Perioperative structure and process quality and safety indicators: a systematic review. Chazapis, M., Gilhooly, D., Smith, A. F., Myles, P. S., Haller, G., Grocott, M. P. W., & Moonesinghe, S. R. British journal of anaesthesia, 120(1):51–66, January, 2018.
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BACKGROUND: Clinical indicators assess healthcare structures, processes, and outcomes. While used widely, the exact number and level of scientific evidence of these indicators remains unclear. The aim of this study was to evaluate the number, type, and evidence base of clinical process and structure indicators currently available for quality and safety measurement in perioperative care. METHODS: We performed a systematic review searching Medline, Embase, Cumulative Index to Nursing and Allied Health Literature (CINAHL), Cochrane, Google Scholar, and System for Information in Grey Literature in Europe databases for English language human studies in adults (age \textgreater18) published in the past 10 years (January 2005-January 2016). We also included professional and governmental body publications and guidelines describing the development, validation, and use of structure and process indicators in perioperative care. RESULTS: We identified 43 860 journal articles and 43 relevant indicator program publications. From these, we identified a total of 1282 clinical indicators, split into structure (36%, n=463) and process indicators (64%, n=819). The dimensions of quality most frequently addressed were effectiveness (38%, n=475) and patient safety (29%, n=363). The majority of indicators (53%, n=675) did not have a level of evidence ascribed in their literature. Patient-centred metrics accounted for the fewest published clinical indicators. CONCLUSIONS: Despite widespread use, the majority of clinical indicators are not based on a strong level of scientific evidence. There may be scope in setting standards for the development and validation process of clinical indicators. Most indicators focus on the effectiveness, safety, and efficiency of care. PROSPERO DATABASE: CRD4201501277.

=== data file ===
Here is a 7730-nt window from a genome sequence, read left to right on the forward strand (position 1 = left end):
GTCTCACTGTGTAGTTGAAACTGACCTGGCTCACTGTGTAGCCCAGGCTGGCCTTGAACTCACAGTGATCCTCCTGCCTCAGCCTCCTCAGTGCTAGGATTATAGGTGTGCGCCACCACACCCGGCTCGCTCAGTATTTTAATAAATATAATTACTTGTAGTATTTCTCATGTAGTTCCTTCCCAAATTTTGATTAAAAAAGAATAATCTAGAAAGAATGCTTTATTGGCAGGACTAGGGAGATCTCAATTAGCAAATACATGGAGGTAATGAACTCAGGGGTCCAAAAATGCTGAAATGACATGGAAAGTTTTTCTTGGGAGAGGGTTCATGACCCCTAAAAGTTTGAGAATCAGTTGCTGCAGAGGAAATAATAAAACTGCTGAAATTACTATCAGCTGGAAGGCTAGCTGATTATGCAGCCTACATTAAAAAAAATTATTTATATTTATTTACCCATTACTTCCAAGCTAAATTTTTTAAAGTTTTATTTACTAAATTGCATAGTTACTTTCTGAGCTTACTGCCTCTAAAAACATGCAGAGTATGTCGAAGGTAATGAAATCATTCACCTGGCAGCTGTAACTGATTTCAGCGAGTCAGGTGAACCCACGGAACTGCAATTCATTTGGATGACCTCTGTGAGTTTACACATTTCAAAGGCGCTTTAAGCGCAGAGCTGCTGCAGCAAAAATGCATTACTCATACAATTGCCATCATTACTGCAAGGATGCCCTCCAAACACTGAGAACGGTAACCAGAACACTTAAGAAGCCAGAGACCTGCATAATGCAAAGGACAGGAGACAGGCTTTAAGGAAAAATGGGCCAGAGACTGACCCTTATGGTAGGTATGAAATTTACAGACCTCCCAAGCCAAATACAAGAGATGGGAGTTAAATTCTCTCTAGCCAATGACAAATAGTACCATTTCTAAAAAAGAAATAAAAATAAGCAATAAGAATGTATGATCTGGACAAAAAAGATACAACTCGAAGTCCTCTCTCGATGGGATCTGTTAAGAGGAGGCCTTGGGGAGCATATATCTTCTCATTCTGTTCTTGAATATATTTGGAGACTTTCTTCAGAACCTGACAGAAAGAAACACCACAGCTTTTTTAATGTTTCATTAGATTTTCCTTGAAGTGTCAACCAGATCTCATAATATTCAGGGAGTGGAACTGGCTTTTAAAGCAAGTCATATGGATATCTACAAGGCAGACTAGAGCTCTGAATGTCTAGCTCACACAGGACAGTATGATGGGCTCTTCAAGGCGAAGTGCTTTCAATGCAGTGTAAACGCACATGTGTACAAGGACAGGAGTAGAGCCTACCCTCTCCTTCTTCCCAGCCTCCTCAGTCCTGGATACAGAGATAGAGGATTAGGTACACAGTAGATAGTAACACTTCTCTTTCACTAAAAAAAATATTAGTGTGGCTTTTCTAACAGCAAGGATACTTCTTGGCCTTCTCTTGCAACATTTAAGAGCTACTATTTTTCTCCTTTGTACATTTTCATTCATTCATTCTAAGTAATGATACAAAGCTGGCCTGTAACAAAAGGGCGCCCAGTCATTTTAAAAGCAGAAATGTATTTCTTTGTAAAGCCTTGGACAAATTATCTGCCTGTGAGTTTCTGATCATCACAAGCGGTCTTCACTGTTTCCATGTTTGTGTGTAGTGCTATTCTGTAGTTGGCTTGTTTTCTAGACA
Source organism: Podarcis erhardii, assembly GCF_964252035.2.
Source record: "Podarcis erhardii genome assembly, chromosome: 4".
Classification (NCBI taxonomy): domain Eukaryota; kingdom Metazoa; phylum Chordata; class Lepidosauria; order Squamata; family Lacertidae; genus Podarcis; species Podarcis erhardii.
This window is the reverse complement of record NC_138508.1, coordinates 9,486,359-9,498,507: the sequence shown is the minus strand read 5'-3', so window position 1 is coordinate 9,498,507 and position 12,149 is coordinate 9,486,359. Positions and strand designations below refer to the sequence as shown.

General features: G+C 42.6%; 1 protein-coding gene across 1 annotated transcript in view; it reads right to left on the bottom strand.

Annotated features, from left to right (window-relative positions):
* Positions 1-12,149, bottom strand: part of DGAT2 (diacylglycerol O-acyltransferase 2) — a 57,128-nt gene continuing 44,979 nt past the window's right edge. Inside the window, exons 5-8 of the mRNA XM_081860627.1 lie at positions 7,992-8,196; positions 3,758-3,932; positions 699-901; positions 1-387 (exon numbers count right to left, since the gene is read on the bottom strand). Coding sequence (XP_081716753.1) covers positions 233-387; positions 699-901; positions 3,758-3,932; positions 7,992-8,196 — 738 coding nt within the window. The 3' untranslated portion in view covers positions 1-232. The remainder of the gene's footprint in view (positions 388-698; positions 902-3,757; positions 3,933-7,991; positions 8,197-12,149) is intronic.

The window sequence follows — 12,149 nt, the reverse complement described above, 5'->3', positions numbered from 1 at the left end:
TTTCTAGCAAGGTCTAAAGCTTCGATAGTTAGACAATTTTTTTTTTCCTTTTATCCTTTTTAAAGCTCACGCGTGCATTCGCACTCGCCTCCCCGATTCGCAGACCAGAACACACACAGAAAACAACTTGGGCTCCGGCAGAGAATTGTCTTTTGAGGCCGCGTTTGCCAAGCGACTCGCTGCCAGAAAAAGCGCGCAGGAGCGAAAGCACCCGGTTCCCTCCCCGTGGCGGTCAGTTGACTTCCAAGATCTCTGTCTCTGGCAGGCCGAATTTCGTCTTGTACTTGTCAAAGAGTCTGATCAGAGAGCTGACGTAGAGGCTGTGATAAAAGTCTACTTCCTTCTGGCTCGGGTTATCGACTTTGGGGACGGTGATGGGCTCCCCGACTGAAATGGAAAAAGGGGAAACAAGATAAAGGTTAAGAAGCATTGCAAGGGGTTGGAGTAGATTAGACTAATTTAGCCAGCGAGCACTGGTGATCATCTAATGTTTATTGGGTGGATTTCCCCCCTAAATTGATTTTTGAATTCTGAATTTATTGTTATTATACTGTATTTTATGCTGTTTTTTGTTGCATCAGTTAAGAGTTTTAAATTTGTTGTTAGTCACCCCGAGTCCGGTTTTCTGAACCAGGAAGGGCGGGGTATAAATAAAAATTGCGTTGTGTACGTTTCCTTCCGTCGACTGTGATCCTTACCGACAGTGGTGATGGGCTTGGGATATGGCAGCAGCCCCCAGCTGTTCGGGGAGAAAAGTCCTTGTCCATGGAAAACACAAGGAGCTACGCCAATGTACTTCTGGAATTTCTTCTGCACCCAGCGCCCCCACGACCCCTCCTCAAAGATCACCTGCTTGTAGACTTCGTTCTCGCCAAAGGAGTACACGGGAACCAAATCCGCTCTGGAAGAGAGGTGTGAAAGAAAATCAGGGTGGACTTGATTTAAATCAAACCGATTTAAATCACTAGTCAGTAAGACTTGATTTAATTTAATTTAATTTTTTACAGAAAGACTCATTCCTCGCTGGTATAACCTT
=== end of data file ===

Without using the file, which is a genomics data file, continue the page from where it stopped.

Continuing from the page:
@article{chazapis_perioperative_2018,
	title = {Perioperative structure and process quality and safety indicators: a systematic review.},
	volume = {120},
	copyright = {Copyright (c) 2017 British Journal of Anaesthesia. Published by Elsevier Ltd. All rights reserved.},
	issn = {1471-6771 0007-0912},
	doi = {10.1016/j.bja.2017.10.001},
	abstract = {BACKGROUND: Clinical indicators assess healthcare structures, processes, and outcomes. While used widely, the exact number and level of scientific evidence of these indicators remains unclear. The aim of this study was to evaluate the number, type, and evidence base of clinical process and structure indicators currently available for quality and safety measurement in perioperative care. METHODS: We performed a systematic review searching Medline, Embase, Cumulative Index to Nursing and Allied Health Literature (CINAHL), Cochrane, Google Scholar, and System for Information in Grey Literature in Europe databases for English language human studies in adults (age {\textgreater}18) published in the past 10 years (January 2005-January 2016). We also included professional and governmental body  publications and guidelines describing the development, validation, and use of structure and process indicators in perioperative care. RESULTS: We identified 43 860 journal articles and 43 relevant indicator program publications. From these,  we identified a total of 1282 clinical indicators, split into structure (36\%, n=463) and process indicators (64\%, n=819). The dimensions of quality most frequently addressed were effectiveness (38\%, n=475) and patient safety (29\%, n=363). The majority of indicators (53\%, n=675) did not have a level of evidence  ascribed in their literature. Patient-centred metrics accounted for the fewest published clinical indicators. CONCLUSIONS: Despite widespread use, the majority  of clinical indicators are not based on a strong level of scientific evidence. There may be scope in setting standards for the development and validation process of clinical indicators. Most indicators focus on the effectiveness, safety, and efficiency of care. PROSPERO DATABASE: CRD4201501277.},
	language = {eng},
	number = {1},
	journal = {British journal of anaesthesia},
	author = {Chazapis, M. and Gilhooly, D. and Smith, A. F. and Myles, P. S. and Haller, G. and Grocott, M. P. W. and Moonesinghe, S. R.},
	month = jan,
	year = {2018},
	pmid = {29397138},
	keywords = {Evidence-Based Medicine, Humans, Patient Safety/*statistics \& numerical data, Perioperative Care/*standards, Quality Assurance, Health Care/*methods, healthcare, perioperative period, quality indicators, review, systematic},
	pages = {51--66},
}

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